Why Europe’s largest armaments project is failing

DThe future of Future Combat Air Systems (FCAS) remains uncertain – a day after the Bundestag agreed to fund what is estimated to be Europe’s most expensive € 100 billion armaments project. It combines a fighter, a swarm of drones and a battle cloud, Germany, France and Spain decided on it after years of scramble, and in 2040 it was to replace the Eurofighter and Rafale fighters.

But negotiations between the companies involved were deadlocked. Bavaria’s Airbus division, Dassault Aviation of France and Indra Sistemas of Spain agree on six of the seven work packages. But the heart of the FCAS project, the fighter, does not continue. The timetable is uncertain: the “before the summer” agreement, which Airbus chief Michael Schöllhorn outlined in FAZ in February, did not emerge – despite Russia’s attack on Ukraine and the “turning point” announced in Berlin.

Many interests in conflict

The development of the fighter remains at the heart of the negotiations. Airbus and Dassault have agreed that the French will take care of the construction of the fuselage and cockpit, while the German side sets up drones and sets up a data cloud. But there is a great deal of mistrust on both sides. These are patents, jobs and export control.

“We remain confident that we will reach an agreement on FCAS as soon as possible, both industrially and politically,” Bruno Fichefeux, FCAS’s program manager at Airbus, confirmed in an interview with FAZ on Wednesday. It does not deny it, but tugging takes time. As for the fighter, “they still have a different view than Dassault of what collaboration means,” says Fichefeux.

The “main partner” instead of the Dassault supplier – this is how Airbus defines its understanding of the FCAS fighter design. This means in particular flight control and stealth function. The French are given a leading role in the fighter, but are expected to maintain contact with the Germans at these technologically sensitive points. After all, flight control in the Manching area is one of Airbus’s “specializations”.

The French have a different opinion. “The red line is that there is a leader,” said Dassault boss Éric Trappier in March. He announced a partial withdrawal of his engineers from the project – and has sharpened his tone ever since. Trappier did not even publicly rule out failure. In any case, there will be a significant delay: the goal of developing the FCAS by 2040 is no longer realistic, he said at an event in Paris two weeks ago. You have to adapt to 2050.

Business comes first

Trappier did not say how he came to this delay. The head of Dassault refused to talk to the FAZ. The company’s spokesman justified this by the “sensitive political phase” in which France finds itself in the run-up to the parliamentary elections.

In France, Trappier has a reputation as a tough trader. Rafale’s recent export success, built by Dassault, is said to have widened the manager’s chest. His statements are fueled by the political right in France, where the FCAS has always been perceived critically. Berlin’s recent decision to replace part of the Tornado fleet with American F-35 fighters has heightened skepticism that the Germans are closer to the United States than the French.

Air Combat System for Europe: German and French politicians celebrate the launch of the FCAS project in Paris.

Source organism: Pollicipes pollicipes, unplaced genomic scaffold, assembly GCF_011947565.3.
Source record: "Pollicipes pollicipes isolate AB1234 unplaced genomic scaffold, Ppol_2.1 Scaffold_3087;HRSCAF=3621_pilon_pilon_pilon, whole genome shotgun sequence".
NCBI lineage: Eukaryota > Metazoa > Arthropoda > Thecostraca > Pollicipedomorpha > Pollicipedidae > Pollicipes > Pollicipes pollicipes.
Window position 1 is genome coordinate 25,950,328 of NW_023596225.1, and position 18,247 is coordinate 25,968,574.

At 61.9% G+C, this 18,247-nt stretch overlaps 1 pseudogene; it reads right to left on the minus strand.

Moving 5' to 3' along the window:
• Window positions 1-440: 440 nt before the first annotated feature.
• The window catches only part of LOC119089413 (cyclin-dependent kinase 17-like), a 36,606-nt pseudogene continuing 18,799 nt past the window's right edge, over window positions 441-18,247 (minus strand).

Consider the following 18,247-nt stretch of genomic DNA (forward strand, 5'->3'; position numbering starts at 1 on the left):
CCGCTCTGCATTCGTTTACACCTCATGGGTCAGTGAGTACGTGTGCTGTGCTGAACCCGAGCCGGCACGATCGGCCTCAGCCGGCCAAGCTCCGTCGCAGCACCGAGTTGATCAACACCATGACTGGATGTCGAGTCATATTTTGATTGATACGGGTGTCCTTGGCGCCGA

Air Combat System for Europe: German and French politicians celebrate the launch of the FCAS project in Paris.

Picture: Picture Alliance

Given the new majority in parliament, no new wind from Paris can be expected for FCAS. Potential FCAS contractors initially hoped that President Emmanuel Macron, who has a majority in parliament, would persuade Dassault to give up and move the project to the home.

It turned out differently. So the ball is still in the hands of companies. The failure of the mammoth project is ruled out by Airbus. “FCAS is just too important,” says Fichefeux, program manager. In addition, one party cannot fund an expensive prestigious project. “There is no alternative to European cooperation between the two leading nations, Germany and France. They must all pull together in the interests of a united Europe,” says Fichefeux.

A topic with the potential for conflict

The danger of failure is great, as history has shown: Dassault has so far proved to be very peculiar in terms of European cooperation. When, for example, the Bundeswehr wanted to equip the Luftwaffe with a modern fighter in 1957, the American manufacturer Lockheed-Martin with its Starfighter and Dassault with its Mirage 3 were shortlisted for the army. However, the French manufacturer absolutely did not want to comply with the German Minister of Defense’s request to relocate parts of production and assembly to German aircraft plants in the event of a contract being awarded. The American rival had no problems with that and was given a chance in the Luftwaffe.

Cooperation between Dassault and the Eurofighter consortium, founded in 1983, developed in a similarly difficult way. In an effort to unify the air force’s equipment in Europe, the French initially participated with Germany, Great Britain and Italy. But Dassault insisted on a special status: He wanted to take over the management of the system in the construction of Eurofighter and a 50 percent share. Because the other partners did not want to meet special requirements, Dassault left the association in 1984 and appointed Mirage’s successor, Rafale. Spain filled a gap in the Eurofighter consortium in 1985.

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